When a couple has been formed, the product of a reciprocal, shared love, a topical “disorder” occurs in the psyche of each of the members, a kind of “detachment,” of internal ego disjunction, of decentration, of placing in common of psychic spaces that until that moment were perceived as irreducibly individual. Hence, forming “a couple” requires a very important work of psychic elaboration that is difficult for some individuals to achieve.

But we are not only influenced, “threatened”, conditioned, from our interiority, but also by the concrete conditions that surround us: those demands that come from the social field, as producers of discomfort in the bond. I consider that taking into account phenomena that make up the code, the referentiality, the context in which the couples’ daily life unfolds is not just another addition to their conflict: it is, in many cases, the very problem for which they consult, where the rapid and novel cultural transformations cannot be properly metabolized, causing effects in the manner of what we understand as “social trauma.” Sometimes the impact produced by a social crisis (or very abrupt changes) sustained over time, leaves subjects incapable of adequate symbolic reactions (action and ideological schemes), overwhelmed in their possibilities of psychic elaboration to assimilate them.

The society of “consumerism” (based on the culture of products for immediate use, quick solutions and instant satisfaction) would then be favoring the emergence of “intense, brief and shocking” love episodes, which are crossed a priori by consciousness. of fragility and brevity. A hypothesis about the commodification of love was proposed by researcher Eva Illouz (1997), who, analyzing media products and interviews with North Americans, found that love not only has not resisted the attacks of late capitalism but that they have formed a well-established dyad. According to the author, the intersection between romance and the market has been generated through two processes: the romanticization of merchandise and the commodification of romance. The first process refers to the way in which commodities have been endowed with a romantic aura in the cultural industry of the twentieth century and in advertising images. The second process refers to the ways in which romantic practices are being increasingly defined by the consumption of pleasure goods and technologies offered by a nascent market, so that the core of contemporary romantic love is established from various romantic rituals anchored in the consumption of goods and services.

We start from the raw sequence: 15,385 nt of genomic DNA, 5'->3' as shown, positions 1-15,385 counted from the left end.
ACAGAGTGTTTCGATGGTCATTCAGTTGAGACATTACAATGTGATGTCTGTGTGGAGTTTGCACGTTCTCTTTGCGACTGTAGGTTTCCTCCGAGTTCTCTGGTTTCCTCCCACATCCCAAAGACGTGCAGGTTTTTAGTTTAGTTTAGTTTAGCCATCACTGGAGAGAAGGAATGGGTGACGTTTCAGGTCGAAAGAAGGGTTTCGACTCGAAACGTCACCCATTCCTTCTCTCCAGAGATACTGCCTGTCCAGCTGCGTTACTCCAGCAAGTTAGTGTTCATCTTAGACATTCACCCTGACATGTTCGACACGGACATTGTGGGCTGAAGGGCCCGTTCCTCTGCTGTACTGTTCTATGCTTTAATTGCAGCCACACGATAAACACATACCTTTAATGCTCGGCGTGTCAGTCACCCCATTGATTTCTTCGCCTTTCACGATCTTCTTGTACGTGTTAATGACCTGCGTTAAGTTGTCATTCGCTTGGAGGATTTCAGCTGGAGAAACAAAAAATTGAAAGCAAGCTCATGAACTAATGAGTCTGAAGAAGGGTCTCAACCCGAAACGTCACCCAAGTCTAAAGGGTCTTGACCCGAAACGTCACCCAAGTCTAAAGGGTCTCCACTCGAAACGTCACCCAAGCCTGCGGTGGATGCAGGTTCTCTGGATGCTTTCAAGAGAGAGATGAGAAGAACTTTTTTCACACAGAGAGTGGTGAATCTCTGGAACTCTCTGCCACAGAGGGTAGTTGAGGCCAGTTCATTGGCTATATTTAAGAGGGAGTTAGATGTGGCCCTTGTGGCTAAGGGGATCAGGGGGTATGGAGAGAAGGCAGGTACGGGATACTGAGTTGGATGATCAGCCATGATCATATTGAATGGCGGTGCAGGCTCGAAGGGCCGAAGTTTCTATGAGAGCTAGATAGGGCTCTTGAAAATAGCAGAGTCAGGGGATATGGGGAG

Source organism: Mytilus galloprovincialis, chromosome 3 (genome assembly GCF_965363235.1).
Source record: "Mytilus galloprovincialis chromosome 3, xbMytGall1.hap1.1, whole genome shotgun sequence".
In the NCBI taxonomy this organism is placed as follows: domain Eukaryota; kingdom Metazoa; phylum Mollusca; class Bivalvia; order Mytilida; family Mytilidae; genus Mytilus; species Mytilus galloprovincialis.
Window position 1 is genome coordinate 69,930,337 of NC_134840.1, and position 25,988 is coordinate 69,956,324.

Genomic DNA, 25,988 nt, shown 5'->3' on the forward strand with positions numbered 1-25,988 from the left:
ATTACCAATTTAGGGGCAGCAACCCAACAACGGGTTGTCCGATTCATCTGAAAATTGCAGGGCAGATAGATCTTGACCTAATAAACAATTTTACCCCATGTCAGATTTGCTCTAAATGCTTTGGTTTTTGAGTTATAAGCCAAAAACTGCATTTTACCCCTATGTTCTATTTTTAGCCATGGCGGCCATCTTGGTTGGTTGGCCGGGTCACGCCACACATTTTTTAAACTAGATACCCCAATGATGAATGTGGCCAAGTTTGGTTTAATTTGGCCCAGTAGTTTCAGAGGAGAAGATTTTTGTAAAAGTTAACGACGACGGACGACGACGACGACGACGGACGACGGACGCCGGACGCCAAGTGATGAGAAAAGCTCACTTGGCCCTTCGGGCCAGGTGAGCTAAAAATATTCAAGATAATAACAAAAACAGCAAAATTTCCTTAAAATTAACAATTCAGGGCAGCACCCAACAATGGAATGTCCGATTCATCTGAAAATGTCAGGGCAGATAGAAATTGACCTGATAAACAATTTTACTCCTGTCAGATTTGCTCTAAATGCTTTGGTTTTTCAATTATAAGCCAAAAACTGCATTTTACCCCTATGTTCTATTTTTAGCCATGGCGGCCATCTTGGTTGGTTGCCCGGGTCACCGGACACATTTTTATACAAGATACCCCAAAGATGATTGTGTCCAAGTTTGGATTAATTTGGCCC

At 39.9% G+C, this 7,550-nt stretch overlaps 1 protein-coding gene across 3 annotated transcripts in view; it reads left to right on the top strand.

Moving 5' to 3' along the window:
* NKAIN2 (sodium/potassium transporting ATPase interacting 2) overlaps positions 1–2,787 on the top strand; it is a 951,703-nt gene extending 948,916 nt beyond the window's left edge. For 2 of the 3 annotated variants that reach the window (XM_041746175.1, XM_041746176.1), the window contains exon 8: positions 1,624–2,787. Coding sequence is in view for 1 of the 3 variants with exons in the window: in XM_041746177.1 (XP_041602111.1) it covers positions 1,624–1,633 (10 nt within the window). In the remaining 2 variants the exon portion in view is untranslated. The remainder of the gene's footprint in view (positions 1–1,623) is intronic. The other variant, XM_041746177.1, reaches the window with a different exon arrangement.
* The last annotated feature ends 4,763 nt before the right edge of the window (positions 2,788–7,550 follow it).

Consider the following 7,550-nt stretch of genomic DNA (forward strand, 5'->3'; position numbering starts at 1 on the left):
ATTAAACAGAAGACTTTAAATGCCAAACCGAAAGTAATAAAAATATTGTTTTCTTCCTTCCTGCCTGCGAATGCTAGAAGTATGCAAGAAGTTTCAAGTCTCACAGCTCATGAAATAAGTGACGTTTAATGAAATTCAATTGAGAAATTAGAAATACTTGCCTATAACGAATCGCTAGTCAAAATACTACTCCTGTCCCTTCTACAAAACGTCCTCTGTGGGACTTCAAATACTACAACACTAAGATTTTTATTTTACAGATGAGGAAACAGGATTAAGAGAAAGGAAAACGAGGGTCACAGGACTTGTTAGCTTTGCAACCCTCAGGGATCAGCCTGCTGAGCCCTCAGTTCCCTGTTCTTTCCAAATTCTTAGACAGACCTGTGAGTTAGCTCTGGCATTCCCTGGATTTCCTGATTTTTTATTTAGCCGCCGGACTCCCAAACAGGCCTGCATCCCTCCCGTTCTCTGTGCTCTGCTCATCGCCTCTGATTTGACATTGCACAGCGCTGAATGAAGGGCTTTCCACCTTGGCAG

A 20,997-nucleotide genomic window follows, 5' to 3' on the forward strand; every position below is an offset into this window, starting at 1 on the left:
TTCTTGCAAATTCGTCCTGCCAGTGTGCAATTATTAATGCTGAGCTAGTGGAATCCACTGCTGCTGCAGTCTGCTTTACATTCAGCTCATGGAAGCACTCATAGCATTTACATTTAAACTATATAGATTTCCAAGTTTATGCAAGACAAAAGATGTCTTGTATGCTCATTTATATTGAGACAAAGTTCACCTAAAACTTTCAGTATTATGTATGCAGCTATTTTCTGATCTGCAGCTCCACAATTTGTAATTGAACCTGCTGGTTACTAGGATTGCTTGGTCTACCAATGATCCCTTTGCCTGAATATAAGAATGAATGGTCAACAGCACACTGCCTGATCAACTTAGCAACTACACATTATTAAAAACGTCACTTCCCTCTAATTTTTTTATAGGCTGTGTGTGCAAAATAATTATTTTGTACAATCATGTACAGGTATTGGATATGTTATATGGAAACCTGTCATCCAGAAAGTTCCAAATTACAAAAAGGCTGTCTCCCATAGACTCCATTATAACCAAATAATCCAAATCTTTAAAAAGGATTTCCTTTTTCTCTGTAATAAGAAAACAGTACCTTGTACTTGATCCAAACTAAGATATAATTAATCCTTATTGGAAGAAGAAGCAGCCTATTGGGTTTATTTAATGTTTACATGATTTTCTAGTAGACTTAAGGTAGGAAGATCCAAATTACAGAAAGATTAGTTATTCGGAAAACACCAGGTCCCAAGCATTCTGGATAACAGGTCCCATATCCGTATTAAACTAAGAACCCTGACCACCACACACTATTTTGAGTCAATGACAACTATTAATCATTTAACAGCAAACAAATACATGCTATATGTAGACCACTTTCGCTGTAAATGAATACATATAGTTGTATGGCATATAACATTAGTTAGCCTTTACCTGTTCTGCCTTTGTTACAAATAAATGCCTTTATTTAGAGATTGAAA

This era, which we could call “transition”, poses a discomfort different from others: existential emptiness, social exclusion, uncertainty, massive loss of certainties, hopelessness. Sadness, depression, apathy, search for identity and self-worship would be the most frequent forms that psychological suffering takes today. Hence, living harmoniously as a couple today is a challenge, not impossible, but one that requires sustained commitment and effort.

A possible way to be well as a couple is to renounce the absolute and accept that something is always missing in life. Both have to tolerate and sustain a certain amount of discomfort, tension or stress in certain contexts, but, if this situation becomes chronic, people lose vitality and become malnourished. And one of the functions of the couple is to be nourishing and experience the accompaniment of the other.

Man and woman inhabit spaces of different language and enjoyments, which is why there is a wall between them. And love is precisely the attempt, the experience of crossing that wall (many times not achieved, even if it is recited).

Heterosexual love is that very complex knot that binds a man to a woman. He points to a current graffiti: “we want to love each other, but we don’t know how.” And the challenge for us as couples therapists, perhaps is that we can collaborate so that they can find that “how”… and if possible… “in harmony”.

Oscar De Cristóforis is a psychoanalystcouples ta. Author of “Loves and couples in the 21st century”, Editorial Letra Viva (Buenos Aires, 2009).